And why fight Netflix – make it part of your lineup.  Right now I have over-the-air stations I use the TV clicker to manage, and then HTPC content, which I use a wireless keyboard, and then Amazon and Netflix through a Roku box with another clicker, and watch Blu-Ray/DVDs with another box and clicker.  Plus I manage sound with a receiver and another clicker.  That’s a HUGE PAIN IN THE ASS!  The next TV I buy should have all that crap built-in, requiring only one clicker.

If Netflix, Hulu, Amazon, and other Internet TV services can work with TV manufacturers to get their content  built right into the TV, why can’t cable/satellite/broadband companies?  Sorry Roku, but it’s obvious that your 2 ounces of electronics could easily be added to a TV set.  And why not a computer and stereo receiver?  If such integration happens, and TVs are moving that way now, having an external cable box is just stupid.  I’m not an inventor but I can see which way the electronic wind is blowing.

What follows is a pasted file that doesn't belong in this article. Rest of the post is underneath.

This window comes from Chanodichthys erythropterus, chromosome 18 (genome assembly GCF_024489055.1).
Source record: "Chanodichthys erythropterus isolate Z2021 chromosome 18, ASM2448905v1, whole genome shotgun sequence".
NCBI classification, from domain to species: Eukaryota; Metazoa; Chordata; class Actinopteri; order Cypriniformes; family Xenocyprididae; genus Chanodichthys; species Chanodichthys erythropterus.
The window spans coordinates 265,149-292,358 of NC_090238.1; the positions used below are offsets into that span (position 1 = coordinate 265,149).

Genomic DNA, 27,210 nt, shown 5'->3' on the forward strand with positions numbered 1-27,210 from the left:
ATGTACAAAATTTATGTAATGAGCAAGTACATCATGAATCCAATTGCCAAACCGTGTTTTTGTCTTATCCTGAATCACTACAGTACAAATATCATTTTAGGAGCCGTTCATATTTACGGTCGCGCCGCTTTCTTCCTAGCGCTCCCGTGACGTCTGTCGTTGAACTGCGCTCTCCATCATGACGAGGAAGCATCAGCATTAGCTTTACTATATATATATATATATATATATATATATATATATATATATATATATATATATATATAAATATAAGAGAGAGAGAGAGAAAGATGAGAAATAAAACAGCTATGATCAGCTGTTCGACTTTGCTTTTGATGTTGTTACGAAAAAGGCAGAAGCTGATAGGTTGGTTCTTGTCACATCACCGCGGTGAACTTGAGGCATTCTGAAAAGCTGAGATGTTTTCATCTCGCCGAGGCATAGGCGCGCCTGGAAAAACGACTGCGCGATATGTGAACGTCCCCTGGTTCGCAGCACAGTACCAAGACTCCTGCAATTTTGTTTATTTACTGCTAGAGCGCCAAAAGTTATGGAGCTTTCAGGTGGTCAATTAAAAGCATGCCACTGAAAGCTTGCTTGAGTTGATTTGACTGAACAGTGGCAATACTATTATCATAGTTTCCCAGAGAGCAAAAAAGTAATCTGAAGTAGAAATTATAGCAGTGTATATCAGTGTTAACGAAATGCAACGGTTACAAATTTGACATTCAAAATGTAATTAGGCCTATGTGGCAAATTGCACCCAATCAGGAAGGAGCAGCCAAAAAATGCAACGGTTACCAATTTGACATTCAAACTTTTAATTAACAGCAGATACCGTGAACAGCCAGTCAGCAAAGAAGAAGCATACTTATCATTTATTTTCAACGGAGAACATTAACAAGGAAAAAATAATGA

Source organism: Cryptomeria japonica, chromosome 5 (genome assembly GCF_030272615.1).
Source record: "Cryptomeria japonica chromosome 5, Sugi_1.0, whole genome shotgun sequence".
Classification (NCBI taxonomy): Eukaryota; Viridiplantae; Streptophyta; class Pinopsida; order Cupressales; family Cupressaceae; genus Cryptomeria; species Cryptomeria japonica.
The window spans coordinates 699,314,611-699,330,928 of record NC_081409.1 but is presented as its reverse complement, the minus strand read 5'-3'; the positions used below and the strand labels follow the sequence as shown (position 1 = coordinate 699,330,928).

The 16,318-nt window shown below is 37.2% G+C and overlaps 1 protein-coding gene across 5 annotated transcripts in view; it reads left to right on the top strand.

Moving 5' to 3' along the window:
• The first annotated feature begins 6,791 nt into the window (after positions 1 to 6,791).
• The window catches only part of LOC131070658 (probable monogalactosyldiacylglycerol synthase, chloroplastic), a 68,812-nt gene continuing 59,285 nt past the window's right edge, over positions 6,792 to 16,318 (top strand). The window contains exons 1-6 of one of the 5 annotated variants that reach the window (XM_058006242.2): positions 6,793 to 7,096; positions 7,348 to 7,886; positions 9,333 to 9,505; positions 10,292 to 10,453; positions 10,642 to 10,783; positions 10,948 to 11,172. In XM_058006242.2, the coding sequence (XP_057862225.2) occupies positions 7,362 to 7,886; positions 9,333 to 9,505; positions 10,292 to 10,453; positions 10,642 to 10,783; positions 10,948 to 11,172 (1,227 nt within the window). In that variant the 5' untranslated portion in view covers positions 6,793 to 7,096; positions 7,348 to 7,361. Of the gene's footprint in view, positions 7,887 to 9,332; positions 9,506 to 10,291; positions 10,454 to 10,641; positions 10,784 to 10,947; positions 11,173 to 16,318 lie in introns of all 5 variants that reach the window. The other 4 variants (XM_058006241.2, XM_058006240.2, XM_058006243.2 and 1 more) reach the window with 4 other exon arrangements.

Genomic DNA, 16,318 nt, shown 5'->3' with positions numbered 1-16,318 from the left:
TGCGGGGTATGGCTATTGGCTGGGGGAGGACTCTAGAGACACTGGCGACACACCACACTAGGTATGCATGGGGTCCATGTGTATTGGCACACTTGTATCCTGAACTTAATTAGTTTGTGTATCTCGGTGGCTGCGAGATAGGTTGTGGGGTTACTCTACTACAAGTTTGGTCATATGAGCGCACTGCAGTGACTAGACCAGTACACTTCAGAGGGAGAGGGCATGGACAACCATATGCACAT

Lastly, Hey TCM, go the Netflix/Hulu Plus route and set up your own Internet TV service.  I’d gladly pay you $9.99 a month, but you might get more subscribers at $4.99 or $7.99.

JWH – 4/15/12